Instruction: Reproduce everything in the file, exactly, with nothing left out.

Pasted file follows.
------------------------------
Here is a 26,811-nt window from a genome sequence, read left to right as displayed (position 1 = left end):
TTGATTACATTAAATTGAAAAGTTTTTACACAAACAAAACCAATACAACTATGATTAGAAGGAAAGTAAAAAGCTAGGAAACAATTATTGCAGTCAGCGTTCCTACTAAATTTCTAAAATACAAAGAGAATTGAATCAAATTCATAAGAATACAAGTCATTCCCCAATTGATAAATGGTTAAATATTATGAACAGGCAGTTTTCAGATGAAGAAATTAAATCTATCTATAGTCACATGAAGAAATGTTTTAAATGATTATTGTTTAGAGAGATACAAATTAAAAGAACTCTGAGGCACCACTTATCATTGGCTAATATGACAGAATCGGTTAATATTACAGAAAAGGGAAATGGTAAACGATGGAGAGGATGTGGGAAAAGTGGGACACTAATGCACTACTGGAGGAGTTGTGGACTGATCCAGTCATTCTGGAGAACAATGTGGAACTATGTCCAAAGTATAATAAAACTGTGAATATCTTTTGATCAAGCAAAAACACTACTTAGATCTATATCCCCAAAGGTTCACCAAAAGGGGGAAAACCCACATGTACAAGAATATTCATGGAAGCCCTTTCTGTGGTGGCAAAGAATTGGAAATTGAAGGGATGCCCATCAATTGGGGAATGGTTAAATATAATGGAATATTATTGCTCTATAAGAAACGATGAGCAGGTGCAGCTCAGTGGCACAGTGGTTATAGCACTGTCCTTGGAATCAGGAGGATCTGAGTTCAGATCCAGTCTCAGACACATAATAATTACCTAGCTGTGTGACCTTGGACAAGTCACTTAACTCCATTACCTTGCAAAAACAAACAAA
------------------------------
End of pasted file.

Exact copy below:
Here is a 26,811-nt window from a genome sequence, read left to right as displayed (position 1 = left end):
TTGATTACATTAAATTGAAAAGTTTTTACACAAACAAAACCAATACAACTATGATTAGAAGGAAAGTAAAAAGCTAGGAAACAATTATTGCAGTCAGCGTTCCTACTAAATTTCTAAAATACAAAGAGAATTGAATCAAATTCATAAGAATACAAGTCATTCCCCAATTGATAAATGGTTAAATATTATGAACAGGCAGTTTTCAGATGAAGAAATTAAATCTATCTATAGTCACATGAAGAAATGTTTTAAATGATTATTGTTTAGAGAGATACAAATTAAAAGAACTCTGAGGCACCACTTATCATTGGCTAATATGACAGAATCGGTTAATATTACAGAAAAGGGAAATGGTAAACGATGGAGAGGATGTGGGAAAAGTGGGACACTAATGCACTACTGGAGGAGTTGTGGACTGATCCAGTCATTCTGGAGAACAATGTGGAACTATGTCCAAAGTATAATAAAACTGTGAATATCTTTTGATCAAGCAAAAACACTACTTAGATCTATATCCCCAAAGGTTCACCAAAAGGGGGAAAACCCACATGTACAAGAATATTCATGGAAGCCCTTTCTGTGGTGGCAAAGAATTGGAAATTGAAGGGATGCCCATCAATTGGGGAATGGTTAAATATAATGGAATATTATTGCTCTATAAGAAACGATGAGCAGGTGCAGCTCAGTGGCACAGTGGTTATAGCACTGTCCTTGGAATCAGGAGGATCTGAGTTCAGATCCAGTCTCAGACACATAATAATTACCTAGCTGTGTGACCTTGGACAAGTCACTTAACTCCATTACCTTGCAAAAACAAACAAA